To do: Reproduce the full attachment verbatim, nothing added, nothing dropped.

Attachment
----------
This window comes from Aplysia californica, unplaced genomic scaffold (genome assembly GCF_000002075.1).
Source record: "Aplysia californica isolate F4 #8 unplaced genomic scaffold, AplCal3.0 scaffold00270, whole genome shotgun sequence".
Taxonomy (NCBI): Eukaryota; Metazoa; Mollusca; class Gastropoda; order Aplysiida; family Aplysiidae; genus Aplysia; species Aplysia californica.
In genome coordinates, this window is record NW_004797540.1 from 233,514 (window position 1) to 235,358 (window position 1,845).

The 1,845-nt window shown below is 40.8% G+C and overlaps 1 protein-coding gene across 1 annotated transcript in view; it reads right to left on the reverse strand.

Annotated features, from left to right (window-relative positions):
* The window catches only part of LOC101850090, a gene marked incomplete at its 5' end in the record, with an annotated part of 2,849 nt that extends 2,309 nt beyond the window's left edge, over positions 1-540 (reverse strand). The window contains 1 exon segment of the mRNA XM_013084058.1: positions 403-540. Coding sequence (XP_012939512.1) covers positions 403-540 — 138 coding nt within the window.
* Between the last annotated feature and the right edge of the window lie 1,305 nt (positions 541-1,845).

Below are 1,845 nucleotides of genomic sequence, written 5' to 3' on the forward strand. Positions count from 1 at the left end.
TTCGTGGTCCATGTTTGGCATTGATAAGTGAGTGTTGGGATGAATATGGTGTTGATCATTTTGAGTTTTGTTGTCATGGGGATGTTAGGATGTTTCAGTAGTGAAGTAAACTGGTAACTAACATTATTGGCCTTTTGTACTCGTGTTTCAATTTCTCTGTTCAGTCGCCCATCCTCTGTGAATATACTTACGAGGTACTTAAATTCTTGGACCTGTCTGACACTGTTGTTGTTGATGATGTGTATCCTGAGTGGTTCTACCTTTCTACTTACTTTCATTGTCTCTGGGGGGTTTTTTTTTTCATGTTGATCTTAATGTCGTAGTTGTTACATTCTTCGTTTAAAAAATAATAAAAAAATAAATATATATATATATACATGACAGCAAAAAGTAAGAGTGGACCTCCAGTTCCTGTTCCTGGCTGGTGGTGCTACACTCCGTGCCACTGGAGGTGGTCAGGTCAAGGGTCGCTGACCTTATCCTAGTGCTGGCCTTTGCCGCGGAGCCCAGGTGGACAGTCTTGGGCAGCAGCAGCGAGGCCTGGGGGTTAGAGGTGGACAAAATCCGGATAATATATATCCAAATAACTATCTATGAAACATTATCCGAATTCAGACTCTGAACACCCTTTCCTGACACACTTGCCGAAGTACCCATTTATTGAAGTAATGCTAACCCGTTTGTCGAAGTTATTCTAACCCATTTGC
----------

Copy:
This window comes from Aplysia californica, unplaced genomic scaffold (genome assembly GCF_000002075.1).
Source record: "Aplysia californica isolate F4 #8 unplaced genomic scaffold, AplCal3.0 scaffold00270, whole genome shotgun sequence".
Taxonomy (NCBI): Eukaryota; Metazoa; Mollusca; class Gastropoda; order Aplysiida; family Aplysiidae; genus Aplysia; species Aplysia californica.
In genome coordinates, this window is record NW_004797540.1 from 233,514 (window position 1) to 235,358 (window position 1,845).

The 1,845-nt window shown below is 40.8% G+C and overlaps 1 protein-coding gene across 1 annotated transcript in view; it reads right to left on the reverse strand.

Annotated features, from left to right (window-relative positions):
* The window catches only part of LOC101850090, a gene marked incomplete at its 5' end in the record, with an annotated part of 2,849 nt that extends 2,309 nt beyond the window's left edge, over positions 1-540 (reverse strand). The window contains 1 exon segment of the mRNA XM_013084058.1: positions 403-540. Coding sequence (XP_012939512.1) covers positions 403-540 — 138 coding nt within the window.
* Between the last annotated feature and the right edge of the window lie 1,305 nt (positions 541-1,845).

Below are 1,845 nucleotides of genomic sequence, written 5' to 3' on the forward strand. Positions count from 1 at the left end.
TTCGTGGTCCATGTTTGGCATTGATAAGTGAGTGTTGGGATGAATATGGTGTTGATCATTTTGAGTTTTGTTGTCATGGGGATGTTAGGATGTTTCAGTAGTGAAGTAAACTGGTAACTAACATTATTGGCCTTTTGTACTCGTGTTTCAATTTCTCTGTTCAGTCGCCCATCCTCTGTGAATATACTTACGAGGTACTTAAATTCTTGGACCTGTCTGACACTGTTGTTGTTGATGATGTGTATCCTGAGTGGTTCTACCTTTCTACTTACTTTCATTGTCTCTGGGGGGTTTTTTTTTTCATGTTGATCTTAATGTCGTAGTTGTTACATTCTTCGTTTAAAAAATAATAAAAAAATAAATATATATATATATACATGACAGCAAAAAGTAAGAGTGGACCTCCAGTTCCTGTTCCTGGCTGGTGGTGCTACACTCCGTGCCACTGGAGGTGGTCAGGTCAAGGGTCGCTGACCTTATCCTAGTGCTGGCCTTTGCCGCGGAGCCCAGGTGGACAGTCTTGGGCAGCAGCAGCGAGGCCTGGGGGTTAGAGGTGGACAAAATCCGGATAATATATATCCAAATAACTATCTATGAAACATTATCCGAATTCAGACTCTGAACACCCTTTCCTGACACACTTGCCGAAGTACCCATTTATTGAAGTAATGCTAACCCGTTTGTCGAAGTTATTCTAACCCATTTGC